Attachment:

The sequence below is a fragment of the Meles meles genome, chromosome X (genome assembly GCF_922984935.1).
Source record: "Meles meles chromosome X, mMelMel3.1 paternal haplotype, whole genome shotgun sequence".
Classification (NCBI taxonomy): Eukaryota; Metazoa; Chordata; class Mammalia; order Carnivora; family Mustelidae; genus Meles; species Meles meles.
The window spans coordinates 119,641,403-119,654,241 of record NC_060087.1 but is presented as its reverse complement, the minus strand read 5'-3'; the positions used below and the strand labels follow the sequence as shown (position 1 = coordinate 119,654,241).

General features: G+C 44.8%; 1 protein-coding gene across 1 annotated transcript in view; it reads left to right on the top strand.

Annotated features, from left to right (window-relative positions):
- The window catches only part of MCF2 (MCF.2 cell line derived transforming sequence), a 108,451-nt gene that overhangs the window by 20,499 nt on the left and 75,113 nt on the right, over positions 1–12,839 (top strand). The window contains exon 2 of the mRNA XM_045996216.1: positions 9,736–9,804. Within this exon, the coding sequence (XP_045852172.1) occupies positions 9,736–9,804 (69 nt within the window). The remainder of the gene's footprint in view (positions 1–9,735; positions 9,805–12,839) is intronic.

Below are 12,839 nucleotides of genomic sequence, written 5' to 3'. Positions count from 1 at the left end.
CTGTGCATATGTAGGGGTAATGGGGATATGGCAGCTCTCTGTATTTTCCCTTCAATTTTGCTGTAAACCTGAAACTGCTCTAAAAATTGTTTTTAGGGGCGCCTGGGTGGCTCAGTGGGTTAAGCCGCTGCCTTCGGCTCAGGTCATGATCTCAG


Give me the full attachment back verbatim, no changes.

The sequence below is a fragment of the Meles meles genome, chromosome X (genome assembly GCF_922984935.1).
Source record: "Meles meles chromosome X, mMelMel3.1 paternal haplotype, whole genome shotgun sequence".
Classification (NCBI taxonomy): Eukaryota; Metazoa; Chordata; class Mammalia; order Carnivora; family Mustelidae; genus Meles; species Meles meles.
The window spans coordinates 119,641,403-119,654,241 of record NC_060087.1 but is presented as its reverse complement, the minus strand read 5'-3'; the positions used below and the strand labels follow the sequence as shown (position 1 = coordinate 119,654,241).

General features: G+C 44.8%; 1 protein-coding gene across 1 annotated transcript in view; it reads left to right on the top strand.

Annotated features, from left to right (window-relative positions):
- The window catches only part of MCF2 (MCF.2 cell line derived transforming sequence), a 108,451-nt gene that overhangs the window by 20,499 nt on the left and 75,113 nt on the right, over positions 1–12,839 (top strand). The window contains exon 2 of the mRNA XM_045996216.1: positions 9,736–9,804. Within this exon, the coding sequence (XP_045852172.1) occupies positions 9,736–9,804 (69 nt within the window). The remainder of the gene's footprint in view (positions 1–9,735; positions 9,805–12,839) is intronic.

Below are 12,839 nucleotides of genomic sequence, written 5' to 3'. Positions count from 1 at the left end.
CTGTGCATATGTAGGGGTAATGGGGATATGGCAGCTCTCTGTATTTTCCCTTCAATTTTGCTGTAAACCTGAAACTGCTCTAAAAATTGTTTTTAGGGGCGCCTGGGTGGCTCAGTGGGTTAAGCCGCTGCCTTCGGCTCAGGTCATGATCTCAG